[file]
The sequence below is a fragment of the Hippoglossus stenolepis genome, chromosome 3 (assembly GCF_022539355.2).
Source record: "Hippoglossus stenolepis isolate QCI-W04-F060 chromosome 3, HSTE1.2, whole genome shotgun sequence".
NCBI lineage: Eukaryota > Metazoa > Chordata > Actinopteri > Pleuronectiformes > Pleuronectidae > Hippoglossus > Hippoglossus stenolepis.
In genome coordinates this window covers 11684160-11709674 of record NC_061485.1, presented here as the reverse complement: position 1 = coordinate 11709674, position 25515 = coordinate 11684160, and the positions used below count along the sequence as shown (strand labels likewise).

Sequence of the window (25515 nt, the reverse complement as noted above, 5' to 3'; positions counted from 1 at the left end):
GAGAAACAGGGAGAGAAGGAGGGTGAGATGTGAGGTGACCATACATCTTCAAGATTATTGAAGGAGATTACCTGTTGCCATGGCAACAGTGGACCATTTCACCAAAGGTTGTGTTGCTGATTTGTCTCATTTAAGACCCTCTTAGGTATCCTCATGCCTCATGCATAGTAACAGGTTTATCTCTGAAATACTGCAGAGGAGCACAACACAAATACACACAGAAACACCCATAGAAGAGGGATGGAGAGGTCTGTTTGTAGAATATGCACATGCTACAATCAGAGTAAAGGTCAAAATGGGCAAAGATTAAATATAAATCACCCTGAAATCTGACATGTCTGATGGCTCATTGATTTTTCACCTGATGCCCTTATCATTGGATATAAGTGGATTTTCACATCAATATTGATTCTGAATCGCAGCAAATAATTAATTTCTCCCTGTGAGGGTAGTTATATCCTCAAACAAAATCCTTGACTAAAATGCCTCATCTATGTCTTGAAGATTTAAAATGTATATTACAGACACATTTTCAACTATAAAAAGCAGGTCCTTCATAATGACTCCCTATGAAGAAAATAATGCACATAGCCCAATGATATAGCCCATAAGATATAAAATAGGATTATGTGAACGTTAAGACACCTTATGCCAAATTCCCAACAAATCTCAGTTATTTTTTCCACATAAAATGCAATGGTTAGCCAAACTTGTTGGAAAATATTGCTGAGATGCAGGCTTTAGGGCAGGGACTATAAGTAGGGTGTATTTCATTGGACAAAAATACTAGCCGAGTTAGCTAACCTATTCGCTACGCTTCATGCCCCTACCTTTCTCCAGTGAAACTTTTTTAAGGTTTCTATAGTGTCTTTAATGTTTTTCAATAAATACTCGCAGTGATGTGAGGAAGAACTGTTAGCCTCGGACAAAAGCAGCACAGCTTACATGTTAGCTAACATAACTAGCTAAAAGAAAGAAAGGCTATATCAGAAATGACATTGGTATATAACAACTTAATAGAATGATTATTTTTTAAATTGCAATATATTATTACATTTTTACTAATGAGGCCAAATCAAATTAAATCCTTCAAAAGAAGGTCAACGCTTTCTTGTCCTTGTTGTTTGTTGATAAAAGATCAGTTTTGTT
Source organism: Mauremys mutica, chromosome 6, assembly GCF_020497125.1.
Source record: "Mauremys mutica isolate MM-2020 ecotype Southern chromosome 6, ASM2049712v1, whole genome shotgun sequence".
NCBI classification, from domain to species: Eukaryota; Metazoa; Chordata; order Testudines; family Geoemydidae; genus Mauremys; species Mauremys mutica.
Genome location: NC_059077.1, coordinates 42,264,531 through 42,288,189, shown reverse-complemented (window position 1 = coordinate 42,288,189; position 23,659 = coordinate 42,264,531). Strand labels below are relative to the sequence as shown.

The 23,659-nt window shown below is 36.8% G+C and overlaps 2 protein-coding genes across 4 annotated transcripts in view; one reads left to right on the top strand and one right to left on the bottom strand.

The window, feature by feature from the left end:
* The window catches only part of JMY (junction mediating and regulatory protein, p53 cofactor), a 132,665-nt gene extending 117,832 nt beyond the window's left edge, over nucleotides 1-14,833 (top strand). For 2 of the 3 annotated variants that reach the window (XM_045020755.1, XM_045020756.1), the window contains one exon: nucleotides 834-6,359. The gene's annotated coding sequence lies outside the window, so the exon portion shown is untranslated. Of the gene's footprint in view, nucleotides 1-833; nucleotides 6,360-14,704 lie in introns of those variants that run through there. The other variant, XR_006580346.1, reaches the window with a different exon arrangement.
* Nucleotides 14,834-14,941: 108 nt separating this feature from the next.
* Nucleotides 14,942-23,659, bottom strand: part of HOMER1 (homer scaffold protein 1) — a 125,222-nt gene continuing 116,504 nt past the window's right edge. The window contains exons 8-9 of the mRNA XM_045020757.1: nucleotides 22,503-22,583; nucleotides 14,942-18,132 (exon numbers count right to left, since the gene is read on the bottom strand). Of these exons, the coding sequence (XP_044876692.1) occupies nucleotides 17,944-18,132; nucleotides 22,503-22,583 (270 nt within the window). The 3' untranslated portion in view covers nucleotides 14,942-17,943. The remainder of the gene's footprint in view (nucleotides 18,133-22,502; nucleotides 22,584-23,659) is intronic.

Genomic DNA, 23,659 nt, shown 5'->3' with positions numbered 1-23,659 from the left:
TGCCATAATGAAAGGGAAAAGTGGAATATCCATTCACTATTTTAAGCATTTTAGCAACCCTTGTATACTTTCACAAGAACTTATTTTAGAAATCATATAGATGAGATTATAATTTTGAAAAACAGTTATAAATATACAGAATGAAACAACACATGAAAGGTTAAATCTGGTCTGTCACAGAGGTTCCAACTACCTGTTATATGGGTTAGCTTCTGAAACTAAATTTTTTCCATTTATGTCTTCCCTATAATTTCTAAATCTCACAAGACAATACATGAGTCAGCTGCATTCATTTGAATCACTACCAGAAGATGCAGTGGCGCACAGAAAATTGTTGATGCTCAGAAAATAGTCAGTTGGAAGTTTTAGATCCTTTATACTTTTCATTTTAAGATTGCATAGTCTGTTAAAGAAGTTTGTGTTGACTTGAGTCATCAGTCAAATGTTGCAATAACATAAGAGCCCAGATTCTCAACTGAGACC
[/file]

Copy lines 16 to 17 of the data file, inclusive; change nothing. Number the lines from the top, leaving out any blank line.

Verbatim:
Genomic DNA, 23,659 nt, shown 5'->3' with positions numbered 1-23,659 from the left:
TGCCATAATGAAAGGGAAAAGTGGAATATCCATTCACTATTTTAAGCATTTTAGCAACCCTTGTATACTTTCACAAGAACTTATTTTAGAAATCATATAGATGAGATTATAATTTTGAAAAACAGTTATAAATATACAGAATGAAACAACACATGAAAGGTTAAATCTGGTCTGTCACAGAGGTTCCAACTACCTGTTATATGGGTTAGCTTCTGAAACTAAATTTTTTCCATTTATGTCTTCCCTATAATTTCTAAATCTCACAAGACAATACATGAGTCAGCTGCATTCATTTGAATCACTACCAGAAGATGCAGTGGCGCACAGAAAATTGTTGATGCTCAGAAAATAGTCAGTTGGAAGTTTTAGATCCTTTATACTTTTCATTTTAAGATTGCATAGTCTGTTAAAGAAGTTTGTGTTGACTTGAGTCATCAGTCAAATGTTGCAATAACATAAGAGCCCAGATTCTCAACTGAGACC